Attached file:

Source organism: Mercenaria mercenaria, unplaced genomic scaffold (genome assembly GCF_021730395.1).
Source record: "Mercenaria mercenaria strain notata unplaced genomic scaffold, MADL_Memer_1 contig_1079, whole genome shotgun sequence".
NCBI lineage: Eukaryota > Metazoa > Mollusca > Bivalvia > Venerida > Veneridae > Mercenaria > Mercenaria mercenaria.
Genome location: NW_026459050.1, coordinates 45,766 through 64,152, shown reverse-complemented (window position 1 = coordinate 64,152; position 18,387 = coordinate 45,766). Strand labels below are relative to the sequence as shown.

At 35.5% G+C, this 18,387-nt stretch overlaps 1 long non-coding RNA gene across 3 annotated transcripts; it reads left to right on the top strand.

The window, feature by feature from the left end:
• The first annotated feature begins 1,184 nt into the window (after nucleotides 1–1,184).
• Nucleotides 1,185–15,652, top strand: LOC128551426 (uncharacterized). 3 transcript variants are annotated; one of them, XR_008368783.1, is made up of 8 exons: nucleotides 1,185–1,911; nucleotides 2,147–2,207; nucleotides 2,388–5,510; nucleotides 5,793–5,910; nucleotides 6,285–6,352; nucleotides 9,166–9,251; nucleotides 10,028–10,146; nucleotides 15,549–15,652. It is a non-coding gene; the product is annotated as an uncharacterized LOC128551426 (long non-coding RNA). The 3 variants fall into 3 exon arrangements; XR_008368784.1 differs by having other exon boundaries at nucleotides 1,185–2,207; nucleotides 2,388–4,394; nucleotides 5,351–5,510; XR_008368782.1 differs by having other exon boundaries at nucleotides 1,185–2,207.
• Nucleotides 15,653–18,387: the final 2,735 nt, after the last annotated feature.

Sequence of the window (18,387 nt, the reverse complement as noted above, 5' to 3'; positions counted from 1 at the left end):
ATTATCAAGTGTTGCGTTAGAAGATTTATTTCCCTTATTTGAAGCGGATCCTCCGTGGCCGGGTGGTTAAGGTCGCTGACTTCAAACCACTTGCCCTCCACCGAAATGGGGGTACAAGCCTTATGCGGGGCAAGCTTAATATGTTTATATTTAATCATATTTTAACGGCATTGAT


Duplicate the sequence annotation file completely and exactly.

Source organism: Mercenaria mercenaria, unplaced genomic scaffold (genome assembly GCF_021730395.1).
Source record: "Mercenaria mercenaria strain notata unplaced genomic scaffold, MADL_Memer_1 contig_1079, whole genome shotgun sequence".
NCBI lineage: Eukaryota > Metazoa > Mollusca > Bivalvia > Venerida > Veneridae > Mercenaria > Mercenaria mercenaria.
Genome location: NW_026459050.1, coordinates 45,766 through 64,152, shown reverse-complemented (window position 1 = coordinate 64,152; position 18,387 = coordinate 45,766). Strand labels below are relative to the sequence as shown.

At 35.5% G+C, this 18,387-nt stretch overlaps 1 long non-coding RNA gene across 3 annotated transcripts; it reads left to right on the top strand.

The window, feature by feature from the left end:
• The first annotated feature begins 1,184 nt into the window (after nucleotides 1–1,184).
• Nucleotides 1,185–15,652, top strand: LOC128551426 (uncharacterized). 3 transcript variants are annotated; one of them, XR_008368783.1, is made up of 8 exons: nucleotides 1,185–1,911; nucleotides 2,147–2,207; nucleotides 2,388–5,510; nucleotides 5,793–5,910; nucleotides 6,285–6,352; nucleotides 9,166–9,251; nucleotides 10,028–10,146; nucleotides 15,549–15,652. It is a non-coding gene; the product is annotated as an uncharacterized LOC128551426 (long non-coding RNA). The 3 variants fall into 3 exon arrangements; XR_008368784.1 differs by having other exon boundaries at nucleotides 1,185–2,207; nucleotides 2,388–4,394; nucleotides 5,351–5,510; XR_008368782.1 differs by having other exon boundaries at nucleotides 1,185–2,207.
• Nucleotides 15,653–18,387: the final 2,735 nt, after the last annotated feature.

Sequence of the window (18,387 nt, the reverse complement as noted above, 5' to 3'; positions counted from 1 at the left end):
ATTATCAAGTGTTGCGTTAGAAGATTTATTTCCCTTATTTGAAGCGGATCCTCCGTGGCCGGGTGGTTAAGGTCGCTGACTTCAAACCACTTGCCCTCCACCGAAATGGGGGTACAAGCCTTATGCGGGGCAAGCTTAATATGTTTATATTTAATCATATTTTAACGGCATTGAT